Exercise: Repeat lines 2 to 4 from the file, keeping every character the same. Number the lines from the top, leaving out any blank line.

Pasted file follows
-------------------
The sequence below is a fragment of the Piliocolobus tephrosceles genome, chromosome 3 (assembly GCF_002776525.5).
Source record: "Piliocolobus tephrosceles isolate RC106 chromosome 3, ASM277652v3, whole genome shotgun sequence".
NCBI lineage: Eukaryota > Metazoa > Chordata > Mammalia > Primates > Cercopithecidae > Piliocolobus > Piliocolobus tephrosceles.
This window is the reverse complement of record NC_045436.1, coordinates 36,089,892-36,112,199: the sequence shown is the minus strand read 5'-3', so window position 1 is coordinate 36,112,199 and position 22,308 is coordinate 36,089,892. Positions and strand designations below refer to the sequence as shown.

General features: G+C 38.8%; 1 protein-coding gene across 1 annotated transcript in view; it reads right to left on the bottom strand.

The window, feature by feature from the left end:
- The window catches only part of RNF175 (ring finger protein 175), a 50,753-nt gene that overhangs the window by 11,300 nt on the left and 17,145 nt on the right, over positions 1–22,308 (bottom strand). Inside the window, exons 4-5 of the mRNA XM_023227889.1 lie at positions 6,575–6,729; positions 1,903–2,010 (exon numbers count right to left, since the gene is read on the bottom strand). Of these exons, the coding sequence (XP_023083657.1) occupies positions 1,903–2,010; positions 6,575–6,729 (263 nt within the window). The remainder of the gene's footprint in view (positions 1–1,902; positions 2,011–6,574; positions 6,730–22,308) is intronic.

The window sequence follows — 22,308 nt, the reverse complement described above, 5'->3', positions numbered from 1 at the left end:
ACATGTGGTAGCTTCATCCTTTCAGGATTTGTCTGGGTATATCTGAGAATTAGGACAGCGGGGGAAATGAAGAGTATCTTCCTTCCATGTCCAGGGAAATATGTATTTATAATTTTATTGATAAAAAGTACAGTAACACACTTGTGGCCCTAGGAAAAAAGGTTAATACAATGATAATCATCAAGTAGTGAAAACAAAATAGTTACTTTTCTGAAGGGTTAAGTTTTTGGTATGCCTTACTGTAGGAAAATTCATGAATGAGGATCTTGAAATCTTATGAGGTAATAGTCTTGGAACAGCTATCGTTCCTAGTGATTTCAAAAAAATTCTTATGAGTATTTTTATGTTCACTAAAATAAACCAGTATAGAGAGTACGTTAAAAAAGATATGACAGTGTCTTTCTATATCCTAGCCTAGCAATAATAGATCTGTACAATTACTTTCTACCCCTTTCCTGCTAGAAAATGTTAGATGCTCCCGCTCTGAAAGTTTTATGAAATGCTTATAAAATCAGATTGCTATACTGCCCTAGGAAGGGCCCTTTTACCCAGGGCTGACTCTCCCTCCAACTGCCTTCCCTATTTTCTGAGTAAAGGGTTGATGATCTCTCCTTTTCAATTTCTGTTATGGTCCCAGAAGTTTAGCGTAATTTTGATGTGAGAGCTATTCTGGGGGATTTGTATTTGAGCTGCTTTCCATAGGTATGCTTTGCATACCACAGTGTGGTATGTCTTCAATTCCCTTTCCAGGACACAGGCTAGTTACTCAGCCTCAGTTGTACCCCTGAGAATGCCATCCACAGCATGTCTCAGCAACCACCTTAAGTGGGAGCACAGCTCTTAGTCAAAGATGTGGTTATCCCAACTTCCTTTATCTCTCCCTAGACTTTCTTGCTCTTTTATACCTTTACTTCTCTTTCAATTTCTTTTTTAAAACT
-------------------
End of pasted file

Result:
Source record: "Piliocolobus tephrosceles isolate RC106 chromosome 3, ASM277652v3, whole genome shotgun sequence".
NCBI lineage: Eukaryota > Metazoa > Chordata > Mammalia > Primates > Cercopithecidae > Piliocolobus > Piliocolobus tephrosceles.
This window is the reverse complement of record NC_045436.1, coordinates 36,089,892-36,112,199: the sequence shown is the minus strand read 5'-3', so window position 1 is coordinate 36,112,199 and position 22,308 is coordinate 36,089,892. Positions and strand designations below refer to the sequence as shown.